# 4 wire measurement with large pre-resistor using Keithley 2400

#### Alex_S

Joined Apr 20, 2017
3
Hi,
I'm trying to do a 4 wire measurement. I have the problem that due to a large contact resistance, I cannot measure the test resistance very precicely with a Keithley 2400 Sourcemeter. I can reproduce the problem with this simple circuit, which I have taken from the Keithley manual with the additional pre-resistor R:

I'm using a resistance Rs = 9 Ω, which I can easily measure as long as there is no pre-resistor R in the current lead. Also with a pre-resistor R similar to Rs the measurement works.
But with R = 1 kΩ as shown in the figure above and Rs = 9 Ω it doesn't work. Only if I manually chose a suitable current I from 1 mA to 7 mA, I can measure Rs= 9 Ω with the SourceMeter. For other currents, I get these false readings:
7,1 mA, Rs = 9.5 Ω
7,4 mA, Rs = 36 Ω
20 µA, Rs = 9.8 Ω
10 µA, Rs = 10 Ω
1 µA, Rs = 20 Ω
0.1 µA, Rs = 100 Ω

Using another 2400 SourceMeter the errors get even larger, e.g. at I = 1 µA, Rs = -100 Ω (at small currents the resistence suddenly gets negative!). The same problem occurs with a pre-resistor R = 100 Ω and Rs = 9 Ω.

Does anybody have an idea what am I doing wrong? I've always thought that a 4 wire measurement is just the right methode for measuring a small resistance with high contact and lead resistances.

#### ErnieM

Joined Apr 24, 2011
8,046
Even with a R of 100 ohms you have ten times the drop in your current leads (and current source) than you do in the test leads. That may be starving out the current source. I'm not sure how this instrument deals with that (I've never used one).

You can check what it is up to with a separate voltmeter to make sure it is not limited on the current outputs, though if I read the correct part of the manual it should not be.

In any case, inserting a known current means a voltmeter can act as an ohmmeter.

Joined Jan 15, 2015
5,508
Hi,
I'm trying to do a 4 wire measurement. I have the problem that due to a large contact resistance, I cannot measure the test resistance very precicely with a Keithley 2400 Sourcemeter.
In your measurement process are you using suitable kelvin measurement clips? For example Mueller Electric Company Model # : BU-78K or similar? I doubt you will have very good results trying to do kelvin type 4 wire resistance measurements using any substandard leads or clips in your measurement plane.For low critical measurements you may want to consider the use of low thermal test leads.

Keithly is literally a few miles down the road from me. Years ago I had a few engineering friends working there.

Anyway, you may need to get better leads for your measurement plane.

Ron

#### ErnieM

Joined Apr 24, 2011
8,046
I do a lot of four point probe measurements to insure metal to metal bonds are less than 0.0025 ohms. As long as there are four physical probes the measurement works just fine. We will make our own probes too using two Pogo style pins to fit into small places.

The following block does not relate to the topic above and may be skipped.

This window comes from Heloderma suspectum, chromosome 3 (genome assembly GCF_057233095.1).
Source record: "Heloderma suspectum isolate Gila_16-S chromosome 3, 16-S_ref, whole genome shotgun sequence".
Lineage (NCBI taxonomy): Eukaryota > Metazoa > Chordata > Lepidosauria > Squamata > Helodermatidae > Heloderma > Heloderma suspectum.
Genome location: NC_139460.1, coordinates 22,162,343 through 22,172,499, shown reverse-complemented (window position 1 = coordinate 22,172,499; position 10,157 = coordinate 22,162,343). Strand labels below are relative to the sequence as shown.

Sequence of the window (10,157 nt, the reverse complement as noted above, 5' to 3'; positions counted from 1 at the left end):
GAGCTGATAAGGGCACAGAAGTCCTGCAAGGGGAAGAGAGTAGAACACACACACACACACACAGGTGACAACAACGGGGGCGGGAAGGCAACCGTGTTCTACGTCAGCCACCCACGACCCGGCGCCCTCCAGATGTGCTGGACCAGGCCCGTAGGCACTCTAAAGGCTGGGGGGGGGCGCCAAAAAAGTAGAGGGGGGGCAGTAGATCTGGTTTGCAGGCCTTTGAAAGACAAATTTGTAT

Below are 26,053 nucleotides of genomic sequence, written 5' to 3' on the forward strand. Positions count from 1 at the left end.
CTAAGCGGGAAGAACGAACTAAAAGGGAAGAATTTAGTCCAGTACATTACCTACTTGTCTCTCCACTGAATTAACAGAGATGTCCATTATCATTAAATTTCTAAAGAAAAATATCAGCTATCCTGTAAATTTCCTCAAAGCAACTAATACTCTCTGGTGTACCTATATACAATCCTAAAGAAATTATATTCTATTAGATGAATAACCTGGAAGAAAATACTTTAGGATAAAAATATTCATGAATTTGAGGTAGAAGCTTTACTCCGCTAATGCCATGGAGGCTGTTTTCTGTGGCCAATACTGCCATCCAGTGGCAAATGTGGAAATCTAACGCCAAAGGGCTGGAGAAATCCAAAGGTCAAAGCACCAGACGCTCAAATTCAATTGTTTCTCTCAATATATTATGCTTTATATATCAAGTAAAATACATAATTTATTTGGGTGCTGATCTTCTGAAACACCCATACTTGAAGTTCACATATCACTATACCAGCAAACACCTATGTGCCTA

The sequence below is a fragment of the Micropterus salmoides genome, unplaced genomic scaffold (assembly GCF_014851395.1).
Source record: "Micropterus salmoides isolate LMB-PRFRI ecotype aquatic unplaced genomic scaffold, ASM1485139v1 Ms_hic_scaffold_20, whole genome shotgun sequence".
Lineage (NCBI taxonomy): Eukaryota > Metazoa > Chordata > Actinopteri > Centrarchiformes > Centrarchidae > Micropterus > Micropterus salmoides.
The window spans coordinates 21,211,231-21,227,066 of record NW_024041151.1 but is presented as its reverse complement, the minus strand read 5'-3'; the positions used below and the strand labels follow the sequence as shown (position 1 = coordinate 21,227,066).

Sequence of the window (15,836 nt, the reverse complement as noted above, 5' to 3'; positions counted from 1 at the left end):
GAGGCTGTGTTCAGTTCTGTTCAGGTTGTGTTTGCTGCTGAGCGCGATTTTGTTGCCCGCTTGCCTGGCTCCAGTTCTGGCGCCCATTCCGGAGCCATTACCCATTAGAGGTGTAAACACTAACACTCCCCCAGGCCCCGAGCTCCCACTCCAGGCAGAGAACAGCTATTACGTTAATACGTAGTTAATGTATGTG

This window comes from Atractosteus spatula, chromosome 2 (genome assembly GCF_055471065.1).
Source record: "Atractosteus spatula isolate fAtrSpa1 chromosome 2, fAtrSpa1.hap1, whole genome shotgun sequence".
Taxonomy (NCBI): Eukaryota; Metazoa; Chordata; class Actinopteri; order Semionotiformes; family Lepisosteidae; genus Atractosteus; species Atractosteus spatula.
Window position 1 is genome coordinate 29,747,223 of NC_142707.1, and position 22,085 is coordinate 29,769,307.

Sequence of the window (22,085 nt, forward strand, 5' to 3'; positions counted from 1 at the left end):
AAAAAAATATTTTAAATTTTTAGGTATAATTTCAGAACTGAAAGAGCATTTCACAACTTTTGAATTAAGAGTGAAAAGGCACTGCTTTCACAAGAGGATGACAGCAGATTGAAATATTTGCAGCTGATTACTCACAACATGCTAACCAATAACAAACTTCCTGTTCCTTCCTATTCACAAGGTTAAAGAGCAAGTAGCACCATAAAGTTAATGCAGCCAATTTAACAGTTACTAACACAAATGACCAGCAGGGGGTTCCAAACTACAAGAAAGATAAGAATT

What does NOT work are probes such as these:

Pomona 6303. Digi-key sells these for \$123 and they are pretty useless for very low resistance measurements, as they only have one point per side. They introduce errors on the order of 1 ohm.

#### Alex_S

Joined Apr 20, 2017
3
Hi,
thanks for all the rapid responses!

@ericgibbs: I've seen this video, but I'm afraid it doesn't help me, because it doesn't tell anything about the 4 wire measurement.

@ErnieM: I've checked with a separate multimeter and measured basically the same current in the current leads as I entered at the Keithley for the source current. And I've checked the voltage drop across the pre-resistor R = 1 kohm, which makes absolutely sence.
And than I also measured the voltage drop across the test resistance Rs = 9 ohm: 135 mV at a source current of 15 mA, which is 100% correct! But the Keithley measures 8,15 V and accordingly 543 ohm. So what is going on with the Keithley??

@Reloadron: I'm not using Kelvin clips. I think, this would not solve the problem. The correct measurement with the separate voltmeter also worked without Kelvin clips. I used probes similar to the ones that ErnieM advised against.

Joined Jan 15, 2015
5,508
@Reloadron: I'm not using Kelvin clips. I think, this would not solve the problem. The correct measurement with the separate voltmeter also worked without Kelvin clips. I used probes similar to the ones that ErnieM advised against.
Well my thinking here is pretty simple. You choose the best lead(s) or clip configuration for the job. If Kelvin Clips would not suffice for your application then maybe a set of Kelvin Probes can be purchased or fabricated. Maybe a good picture of exactly what you are facing would help. Keithly does make and market a set of low thermal probes for use with your meter. It should be obvious what you are working with is not adequate leaving you to find a suitable four wire kelvin measurement technique.

Ron

#### Alex_S

Joined Apr 20, 2017
3
Hi again,
meanwhile I got an answer to my e-mail from Keithley:
There is a limit for the accuracy of a 4 wire measurement with the SourceMeter 2400. Between Sense HI and Input/Output HI the voltage should not exceed 5 V. The same applies for LO. In my case the voltage was already 7 V at I_source = 7 mA for the 1 kOhm pre-resistor. And then the measurement of the SourceMeter is just wrong.
The reason for the inaccuracy at small currents below 10 µA is explainable due to the small voltage drop across the test resistance (9 Ohm) of only 90 µV, but the 2400 has measure specification of ±(0.012% + 300µV) in the 200 mV range. This problem is also reported here: https://forum.tek.com/viewtopic.php?f=13&t=139351&p=282469&hilit=4+wire+measurement#p282469
https://forum.tek.com/viewtopic.php?f=13&t=139351&p=282469&hilit=4+wire+measurement#p282469
To sum up, I would say the Keithley 2400 is just not suited for a 4 wire measurement in my situation. Special probes or clips would not help.